SA consumers are borrowing money to pay back their debt

South African consumers are increasingly using unsecured debt to supplement their declining incomes and, on average, those who are financially distressed are spending R6 of every R10 they earn to pay back debt.

This is one of the findings in DebtBusters’ Q3 debt index which tracks client trends quarter-on-quarter, and over the past four years.

“It’s significant that clients approaching us during the last quarter have on average 5.9 credit agreements, compared to 7.4 in 2016.

“This is the lowest in a decade and indicates that people are becoming financially distressed and seeking help much sooner than before,” said Benay Sager, DebtBusters’ chief operating officer.

Sager said that the index shows a very apparent decline in real income growth during the quarter, with nominal incomes on average 2% lower than in 2016.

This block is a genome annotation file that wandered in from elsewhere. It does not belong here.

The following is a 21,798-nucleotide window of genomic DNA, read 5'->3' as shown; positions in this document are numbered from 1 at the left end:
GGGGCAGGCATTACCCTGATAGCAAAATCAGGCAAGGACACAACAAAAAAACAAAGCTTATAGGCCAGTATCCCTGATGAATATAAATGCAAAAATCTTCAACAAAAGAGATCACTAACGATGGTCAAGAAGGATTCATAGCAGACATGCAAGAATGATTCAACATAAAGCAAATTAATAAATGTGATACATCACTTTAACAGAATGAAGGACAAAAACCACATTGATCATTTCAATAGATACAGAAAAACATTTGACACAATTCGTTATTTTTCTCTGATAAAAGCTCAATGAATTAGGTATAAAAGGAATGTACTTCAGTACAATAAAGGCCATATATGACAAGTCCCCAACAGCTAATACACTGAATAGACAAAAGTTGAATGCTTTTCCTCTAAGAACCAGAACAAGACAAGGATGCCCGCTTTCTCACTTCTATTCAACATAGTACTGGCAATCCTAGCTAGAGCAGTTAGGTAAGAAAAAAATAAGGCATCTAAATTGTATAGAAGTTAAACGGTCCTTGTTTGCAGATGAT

“If you factor in a very conservative 18% compounded inflation growth over the same period, then real incomes have declined by 20% over the past four years.

“In reality, most consumers probably experience a greater impact because increases in the prices of some essentials such as electricity and petrol were substantially higher than the reported inflation rate,” said Sager.

 

With consumers making up the shortfall by using unsecured debt such as personal loans or credit cards, the average unsecured debt for consumers is 41% higher than in 2016.

Those taking home more than R20,000 per month have 58% more unsecured debt than four years ago. This is unsustainable, Sager said.

He said that despite declining income and exceedingly high levels of debt there is some positive data in the report.

“Consumers are seeking help earlier.  We have experienced a steady increase in the number of enquiries since the easing of the national lockdown.

“In addition, the 32% annual increase in the number of people successfully completing debt counselling indicates that the process is working and is an effective way for financially distressed consumers to improve their financial situation.”


Read: SARS to come down hard on taxpayers – with stricter punishments on the way

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SA consumers are borrowing money to pay back their debt